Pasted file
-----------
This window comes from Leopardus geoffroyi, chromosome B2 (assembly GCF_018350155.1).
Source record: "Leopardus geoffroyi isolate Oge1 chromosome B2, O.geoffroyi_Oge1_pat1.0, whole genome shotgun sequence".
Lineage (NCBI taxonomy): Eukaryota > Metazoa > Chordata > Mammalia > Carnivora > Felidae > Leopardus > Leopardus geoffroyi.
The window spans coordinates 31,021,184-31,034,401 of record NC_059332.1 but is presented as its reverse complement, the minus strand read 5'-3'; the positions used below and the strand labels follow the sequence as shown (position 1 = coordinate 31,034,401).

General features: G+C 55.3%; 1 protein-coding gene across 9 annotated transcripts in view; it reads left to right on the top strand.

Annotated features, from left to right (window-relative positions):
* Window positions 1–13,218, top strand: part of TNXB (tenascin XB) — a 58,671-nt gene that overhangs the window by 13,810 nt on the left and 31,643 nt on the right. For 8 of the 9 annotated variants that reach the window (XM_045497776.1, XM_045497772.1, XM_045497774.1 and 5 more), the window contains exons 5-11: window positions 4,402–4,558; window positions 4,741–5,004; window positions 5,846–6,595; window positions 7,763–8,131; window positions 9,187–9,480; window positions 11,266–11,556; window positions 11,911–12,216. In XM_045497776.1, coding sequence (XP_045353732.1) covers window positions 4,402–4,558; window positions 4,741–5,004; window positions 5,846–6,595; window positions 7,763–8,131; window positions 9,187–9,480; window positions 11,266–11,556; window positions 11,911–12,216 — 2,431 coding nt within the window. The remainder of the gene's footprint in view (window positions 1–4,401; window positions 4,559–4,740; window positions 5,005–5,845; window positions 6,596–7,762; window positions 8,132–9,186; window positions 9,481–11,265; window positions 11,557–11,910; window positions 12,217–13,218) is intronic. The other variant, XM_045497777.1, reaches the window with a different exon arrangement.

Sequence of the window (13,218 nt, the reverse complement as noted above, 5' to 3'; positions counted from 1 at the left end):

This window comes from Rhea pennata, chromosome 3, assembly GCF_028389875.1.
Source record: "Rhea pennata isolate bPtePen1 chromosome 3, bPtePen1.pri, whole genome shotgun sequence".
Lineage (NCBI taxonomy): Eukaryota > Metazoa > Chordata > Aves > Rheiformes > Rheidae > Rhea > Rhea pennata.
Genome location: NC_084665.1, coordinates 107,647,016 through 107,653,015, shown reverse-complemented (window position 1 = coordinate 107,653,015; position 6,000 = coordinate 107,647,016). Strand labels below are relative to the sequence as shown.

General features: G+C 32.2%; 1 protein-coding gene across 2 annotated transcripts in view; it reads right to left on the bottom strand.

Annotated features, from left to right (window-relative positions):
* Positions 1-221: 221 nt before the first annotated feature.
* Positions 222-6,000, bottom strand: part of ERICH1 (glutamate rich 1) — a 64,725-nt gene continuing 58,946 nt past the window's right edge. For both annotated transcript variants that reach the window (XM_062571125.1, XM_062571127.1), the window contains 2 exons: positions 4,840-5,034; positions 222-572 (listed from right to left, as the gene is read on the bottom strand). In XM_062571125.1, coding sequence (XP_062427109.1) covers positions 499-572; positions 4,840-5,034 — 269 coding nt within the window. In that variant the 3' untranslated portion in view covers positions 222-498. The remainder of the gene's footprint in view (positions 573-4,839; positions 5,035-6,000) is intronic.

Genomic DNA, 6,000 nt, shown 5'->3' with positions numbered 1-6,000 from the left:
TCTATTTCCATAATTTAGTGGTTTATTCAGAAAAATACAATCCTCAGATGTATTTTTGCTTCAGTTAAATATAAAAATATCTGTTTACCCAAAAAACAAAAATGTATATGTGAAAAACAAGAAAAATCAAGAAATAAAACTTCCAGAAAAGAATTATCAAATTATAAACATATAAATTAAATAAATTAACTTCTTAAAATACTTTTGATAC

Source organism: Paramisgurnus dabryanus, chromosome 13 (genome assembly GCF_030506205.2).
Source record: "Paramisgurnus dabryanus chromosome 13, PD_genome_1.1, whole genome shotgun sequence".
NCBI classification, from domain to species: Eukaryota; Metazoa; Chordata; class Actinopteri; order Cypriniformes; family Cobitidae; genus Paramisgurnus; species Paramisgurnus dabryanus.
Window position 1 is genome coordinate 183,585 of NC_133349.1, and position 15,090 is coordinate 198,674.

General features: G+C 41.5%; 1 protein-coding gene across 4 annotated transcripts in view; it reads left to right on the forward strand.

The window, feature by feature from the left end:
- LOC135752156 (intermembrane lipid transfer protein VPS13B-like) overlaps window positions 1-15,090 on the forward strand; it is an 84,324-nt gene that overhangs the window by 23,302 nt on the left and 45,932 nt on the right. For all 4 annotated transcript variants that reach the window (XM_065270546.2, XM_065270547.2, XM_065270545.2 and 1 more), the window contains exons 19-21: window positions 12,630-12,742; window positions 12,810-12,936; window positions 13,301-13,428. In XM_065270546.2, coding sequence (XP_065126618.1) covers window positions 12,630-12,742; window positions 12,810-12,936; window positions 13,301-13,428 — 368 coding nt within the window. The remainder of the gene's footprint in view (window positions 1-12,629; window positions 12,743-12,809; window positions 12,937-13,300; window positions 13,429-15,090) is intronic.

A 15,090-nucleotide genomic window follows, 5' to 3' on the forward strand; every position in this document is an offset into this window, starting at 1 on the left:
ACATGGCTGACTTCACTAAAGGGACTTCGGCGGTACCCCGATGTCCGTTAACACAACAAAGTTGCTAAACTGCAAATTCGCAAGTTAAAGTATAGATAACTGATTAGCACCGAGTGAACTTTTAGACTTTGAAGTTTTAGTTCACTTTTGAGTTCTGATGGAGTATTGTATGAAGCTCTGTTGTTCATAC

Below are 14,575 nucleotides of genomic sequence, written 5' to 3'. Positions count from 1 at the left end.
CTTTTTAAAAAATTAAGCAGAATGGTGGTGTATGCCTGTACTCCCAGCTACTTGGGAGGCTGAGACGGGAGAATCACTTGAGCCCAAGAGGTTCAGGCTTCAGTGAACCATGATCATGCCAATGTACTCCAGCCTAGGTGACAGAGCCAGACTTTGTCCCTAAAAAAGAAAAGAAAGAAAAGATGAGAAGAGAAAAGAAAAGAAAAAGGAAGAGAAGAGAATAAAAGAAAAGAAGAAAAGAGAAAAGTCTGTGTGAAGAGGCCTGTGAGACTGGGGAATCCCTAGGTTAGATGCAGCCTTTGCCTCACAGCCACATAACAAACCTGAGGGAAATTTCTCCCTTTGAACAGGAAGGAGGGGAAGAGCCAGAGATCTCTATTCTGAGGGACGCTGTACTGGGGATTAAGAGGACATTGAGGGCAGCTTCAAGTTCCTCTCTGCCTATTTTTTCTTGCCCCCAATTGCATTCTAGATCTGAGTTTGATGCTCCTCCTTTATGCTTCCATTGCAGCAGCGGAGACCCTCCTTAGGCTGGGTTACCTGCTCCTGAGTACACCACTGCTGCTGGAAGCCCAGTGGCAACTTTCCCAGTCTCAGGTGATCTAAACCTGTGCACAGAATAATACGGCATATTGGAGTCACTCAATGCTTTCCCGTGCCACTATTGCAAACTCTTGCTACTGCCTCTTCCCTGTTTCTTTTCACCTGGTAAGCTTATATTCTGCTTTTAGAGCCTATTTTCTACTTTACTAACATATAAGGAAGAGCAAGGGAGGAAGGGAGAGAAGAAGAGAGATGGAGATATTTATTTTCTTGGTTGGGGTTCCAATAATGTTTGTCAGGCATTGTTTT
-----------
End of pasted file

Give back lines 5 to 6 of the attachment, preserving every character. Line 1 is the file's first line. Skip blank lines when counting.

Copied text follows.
General features: G+C 55.3%; 1 protein-coding gene across 9 annotated transcripts in view; it reads left to right on the top strand.

Annotated features, from left to right (window-relative positions):